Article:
Caffeine, the compound in coffee that gives you an energy boost, is well known to have diuretic properties. In other words, it stimulates the production of urine and the elimination of liquids.
But the levels of caffeine we normally consume are too low to cause dehydration, and in some cases could have the opposite effect.
A study from the School of Sports Science at the University of Birmingham, UK, concluded that the hydration levels of 50 men who drank between three and six cups of coffee a day did not change, because the body gets used to caffeine levels.
“The data suggests that coffee, when consumed in moderation by caffeine-habituated men, has similar hydrating qualities to water,” the study states.
According to the University of Birmingham, for coffee to have a diuretic effect that can be recorded, a person must drink the equivalent of five 8oz cups per day, or more than 500mg of caffeine. If this figure is lower, the amounts of water consumed with coffee are greater than the diuretic properties of caffeine.
The same principle applies to alcoholic beverages and alcohol percentages.
In the case of alcoholic beverages, their potential for dehydration depends on the degree of alcohol they contain.
A recent study published in the Journal of the American College of Nutrition found that drinking high-alcohol spirits led to greater dehydration than drinking beer, even though the amount of alcohol consumed was the same.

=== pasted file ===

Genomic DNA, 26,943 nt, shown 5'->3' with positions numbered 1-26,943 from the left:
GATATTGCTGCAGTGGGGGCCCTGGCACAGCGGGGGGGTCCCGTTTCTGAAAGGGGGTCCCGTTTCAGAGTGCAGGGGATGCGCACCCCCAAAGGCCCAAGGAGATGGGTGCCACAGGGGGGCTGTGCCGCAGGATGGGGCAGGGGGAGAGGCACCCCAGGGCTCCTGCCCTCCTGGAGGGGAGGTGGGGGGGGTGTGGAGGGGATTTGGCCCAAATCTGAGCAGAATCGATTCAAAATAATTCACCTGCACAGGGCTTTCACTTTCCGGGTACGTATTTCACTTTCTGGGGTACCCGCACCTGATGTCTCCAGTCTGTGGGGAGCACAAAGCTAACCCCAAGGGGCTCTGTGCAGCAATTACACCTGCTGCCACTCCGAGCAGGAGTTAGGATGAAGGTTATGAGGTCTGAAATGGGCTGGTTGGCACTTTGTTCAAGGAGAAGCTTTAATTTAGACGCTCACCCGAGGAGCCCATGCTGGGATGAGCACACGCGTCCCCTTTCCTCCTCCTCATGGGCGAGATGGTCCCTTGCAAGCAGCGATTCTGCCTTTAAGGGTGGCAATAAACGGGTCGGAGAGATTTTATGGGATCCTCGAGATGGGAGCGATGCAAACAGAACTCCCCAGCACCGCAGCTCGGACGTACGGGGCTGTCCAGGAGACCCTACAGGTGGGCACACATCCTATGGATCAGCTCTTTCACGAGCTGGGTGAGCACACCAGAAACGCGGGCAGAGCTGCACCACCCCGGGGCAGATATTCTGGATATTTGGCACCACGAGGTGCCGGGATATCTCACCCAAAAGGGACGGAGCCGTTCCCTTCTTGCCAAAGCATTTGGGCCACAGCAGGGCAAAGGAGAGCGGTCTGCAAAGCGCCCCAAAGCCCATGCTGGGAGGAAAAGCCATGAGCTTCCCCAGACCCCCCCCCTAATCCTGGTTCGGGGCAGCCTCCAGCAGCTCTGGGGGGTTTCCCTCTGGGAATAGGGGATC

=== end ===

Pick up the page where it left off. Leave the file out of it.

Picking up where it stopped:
The secret lies in the alcohol to water ratio, which averages 5% versus 95% for beer, 20% versus 80% for wine, and 40% versus 60% for some spirits such as gin and whiskey. .
This is why experts recommend drinking in moderation and drinking plenty of water if drinking alcohol with high alcohol content.
And for those who think “a beer hydrates”, Dr. Dmitrieva says, “Beer should not be used as a hydration drink due to the negative effect alcohol has on overall health.”
Do not substitute water with other beverages to hydrate yourself
While it’s true that electrolyte drinks can help boost hydration in certain circumstances – after a rapid loss of electrolytes through sports or illness, for example – experts agree. to say that when it comes to hydration, “there is nothing like water”.
This is due to the components of many drinks that claim to be hydrating, such as sports drinks.
“Ordinary people should drink water – not sports drinks – to stay hydrated,” the CDC says, adding that the sugars and additives these drinks sometimes contain can increase the risk of obesity and obesity. other conditions such as diabetes.
This point is particularly important for children and adolescents.
A 2011 study by the American Academy of Pediatrics states that although “pediatric athletes may benefit from the use of sports drinks containing carbohydrates, proteins or electrolytes (…) the use of sports drinks containing the place of water on the sports field or in the school canteen is generally not necessary for the average child engaged in routine physical activity”.
If someone doesn’t like the taste of water, the CDC recommends natural solutions such as adding a few drops of lemon or lime, or promoting the consumption of beverages that don’t contain any sweeteners.
Dr. Dmitrieva recalls that “more and more epidemiological studies establish a link between chronic hypohydration and adverse health effects”.
“People who are hypohydrated age faster, are 64% more likely to develop chronic diseases later in life, and 21% more likely to die prematurely,” she adds.